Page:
What Does 2009 Traffic Stop Data Tell Us About Police Behavior In Champaign/Urbana?

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Traffic Stop Statistics was recently
released by the Center for Research in
Law and Justice of the University of Illinois
at Chicago. The statistics provide a
window into traffic stop data that helps
local communities answer a fundamental
question: “Are the number of traffic stops and searches
involving motor vehicles operated by members of a racial
minority disproportionate to the number of traffic stops
involving motor vehicles operated by persons who are not
members of a racial minority?”
What does the data tell us about traffic stop behavior of
the Champaign, Urbana, and University of Illinois police
To help analyze this, the state assigns an annual “ratio” to
each police department. This “ratio” is determined by dividing
the percentage of minority stops by the percentage of the
minority driving population in a community. In this way, a
ratio of 1.00 means local police departments stop Caucasian
and minority drivers in proportion to their composition of
the driving public. As an example, the 2009 statewide ratio
of 1.12 indicates that a minority driver is 12% more likely to
be stopped than a Caucasian driver in Illinois.
In contrast, the 2009 ratios for the Champaign,
Urbana, and U of I police departments were 1.45, 1.56,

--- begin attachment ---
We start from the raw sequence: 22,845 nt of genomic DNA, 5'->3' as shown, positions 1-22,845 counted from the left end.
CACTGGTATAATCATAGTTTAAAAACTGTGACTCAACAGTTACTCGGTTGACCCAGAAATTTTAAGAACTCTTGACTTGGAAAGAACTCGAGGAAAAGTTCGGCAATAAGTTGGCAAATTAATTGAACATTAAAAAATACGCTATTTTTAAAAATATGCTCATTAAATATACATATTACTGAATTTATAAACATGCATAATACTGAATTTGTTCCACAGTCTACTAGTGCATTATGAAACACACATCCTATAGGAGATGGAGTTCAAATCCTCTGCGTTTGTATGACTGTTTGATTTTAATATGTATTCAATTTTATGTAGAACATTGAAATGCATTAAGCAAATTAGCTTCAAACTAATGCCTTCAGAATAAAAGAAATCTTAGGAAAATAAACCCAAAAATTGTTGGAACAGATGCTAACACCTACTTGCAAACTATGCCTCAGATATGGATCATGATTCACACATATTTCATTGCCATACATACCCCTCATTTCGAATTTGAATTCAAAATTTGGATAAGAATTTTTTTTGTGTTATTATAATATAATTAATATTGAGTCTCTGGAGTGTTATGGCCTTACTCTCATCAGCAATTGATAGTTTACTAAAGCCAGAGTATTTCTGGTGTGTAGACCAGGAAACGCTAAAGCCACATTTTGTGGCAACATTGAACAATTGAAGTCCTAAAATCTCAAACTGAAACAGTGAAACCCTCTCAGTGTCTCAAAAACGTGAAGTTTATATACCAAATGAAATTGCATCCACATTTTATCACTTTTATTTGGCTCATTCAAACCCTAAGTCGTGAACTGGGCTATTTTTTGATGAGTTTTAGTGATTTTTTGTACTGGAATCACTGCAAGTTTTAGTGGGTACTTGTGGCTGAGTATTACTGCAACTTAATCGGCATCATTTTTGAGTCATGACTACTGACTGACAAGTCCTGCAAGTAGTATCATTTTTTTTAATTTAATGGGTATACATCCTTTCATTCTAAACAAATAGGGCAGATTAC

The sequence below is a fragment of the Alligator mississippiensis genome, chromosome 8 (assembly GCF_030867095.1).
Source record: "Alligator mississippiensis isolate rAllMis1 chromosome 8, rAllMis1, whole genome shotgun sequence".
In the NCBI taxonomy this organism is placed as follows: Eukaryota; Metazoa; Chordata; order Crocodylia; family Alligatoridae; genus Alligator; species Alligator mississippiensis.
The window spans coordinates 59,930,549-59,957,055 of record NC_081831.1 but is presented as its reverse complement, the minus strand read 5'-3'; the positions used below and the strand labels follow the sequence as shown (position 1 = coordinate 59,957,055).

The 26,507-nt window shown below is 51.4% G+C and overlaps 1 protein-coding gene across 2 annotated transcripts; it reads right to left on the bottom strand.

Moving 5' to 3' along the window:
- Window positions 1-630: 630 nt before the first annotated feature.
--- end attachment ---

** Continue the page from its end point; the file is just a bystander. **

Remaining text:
and 1.36, respectively. All three local police departments
stop minority drivers in significantly greater numbers than
their percentage of the driving public. Minority drivers
accounted for 43%, 48%, and 38% of the stops in each of
the three police jurisdictions respectively while composing
only 30%, 31%, and 28% of the driving public.
This is not a new phenomenon. In fact this disparity
has been the case for all three police departments since
traffic stop statistics were first released in 2004. The last
three years, ratios have steadily increased from 1.34, 1.43,
1.45 in Champaign and 1.47, 1.49, 1.56 in Urbana.
Urbana’s ratio of 1.56 represents a six-year high, placing it
in the top 29% of 970 state law enforcement agencies with
the highest ratios. The University police’s ratio has
remained fairly constant near 1.36.
A second component of the Illinois Traffic Stops Statistics
Study focuses on the percentage of citations issued.
This is of particular interest because the officer has clear
knowledge of the race of the driver when deciding to write
a ticket or give a warning. The citation percentages below
are six-year averages.
Champaign police appear to ticket Caucasian and
minority drivers similarly (65% vs. 64%). But a distinct
disparity appears for the Urbana (57% vs. 61%) and U of I
(18% vs. 25%) police departments. In fact, in each of the
last six years minority drivers were given a higher percentage
of citations than their Caucasian counterparts by both
departments. It is also misleading to describe the situation
in Champaign in strictly equitable terms, for although
Caucasian and minority drivers are ticketed relatively